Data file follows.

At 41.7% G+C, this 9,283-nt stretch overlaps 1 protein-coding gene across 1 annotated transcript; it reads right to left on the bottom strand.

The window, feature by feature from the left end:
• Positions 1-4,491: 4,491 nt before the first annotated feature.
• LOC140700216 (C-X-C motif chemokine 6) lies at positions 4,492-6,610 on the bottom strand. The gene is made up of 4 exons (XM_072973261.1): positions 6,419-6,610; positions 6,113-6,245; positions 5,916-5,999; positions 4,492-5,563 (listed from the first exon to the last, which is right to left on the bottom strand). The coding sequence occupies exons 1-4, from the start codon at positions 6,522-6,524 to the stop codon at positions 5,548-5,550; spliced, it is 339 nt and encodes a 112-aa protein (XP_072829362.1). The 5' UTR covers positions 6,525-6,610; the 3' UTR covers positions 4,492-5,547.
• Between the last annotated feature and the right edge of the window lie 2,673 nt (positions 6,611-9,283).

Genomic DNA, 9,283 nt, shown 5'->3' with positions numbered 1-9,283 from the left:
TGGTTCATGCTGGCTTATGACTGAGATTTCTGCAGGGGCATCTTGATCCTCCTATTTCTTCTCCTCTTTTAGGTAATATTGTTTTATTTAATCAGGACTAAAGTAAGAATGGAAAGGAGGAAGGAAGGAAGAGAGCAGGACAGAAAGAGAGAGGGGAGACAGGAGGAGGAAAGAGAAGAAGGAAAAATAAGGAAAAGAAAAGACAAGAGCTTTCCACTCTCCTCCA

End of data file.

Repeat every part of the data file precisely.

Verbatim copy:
At 41.7% G+C, this 9,283-nt stretch overlaps 1 protein-coding gene across 1 annotated transcript; it reads right to left on the bottom strand.

The window, feature by feature from the left end:
• Positions 1-4,491: 4,491 nt before the first annotated feature.
• LOC140700216 (C-X-C motif chemokine 6) lies at positions 4,492-6,610 on the bottom strand. The gene is made up of 4 exons (XM_072973261.1): positions 6,419-6,610; positions 6,113-6,245; positions 5,916-5,999; positions 4,492-5,563 (listed from the first exon to the last, which is right to left on the bottom strand). The coding sequence occupies exons 1-4, from the start codon at positions 6,522-6,524 to the stop codon at positions 5,548-5,550; spliced, it is 339 nt and encodes a 112-aa protein (XP_072829362.1). The 5' UTR covers positions 6,525-6,610; the 3' UTR covers positions 4,492-5,547.
• Between the last annotated feature and the right edge of the window lie 2,673 nt (positions 6,611-9,283).

Genomic DNA, 9,283 nt, shown 5'->3' with positions numbered 1-9,283 from the left:
TGGTTCATGCTGGCTTATGACTGAGATTTCTGCAGGGGCATCTTGATCCTCCTATTTCTTCTCCTCTTTTAGGTAATATTGTTTTATTTAATCAGGACTAAAGTAAGAATGGAAAGGAGGAAGGAAGGAAGAGAGCAGGACAGAAAGAGAGAGGGGAGACAGGAGGAGGAAAGAGAAGAAGGAAAAATAAGGAAAAGAAAAGACAAGAGCTTTCCACTCTCCTCCA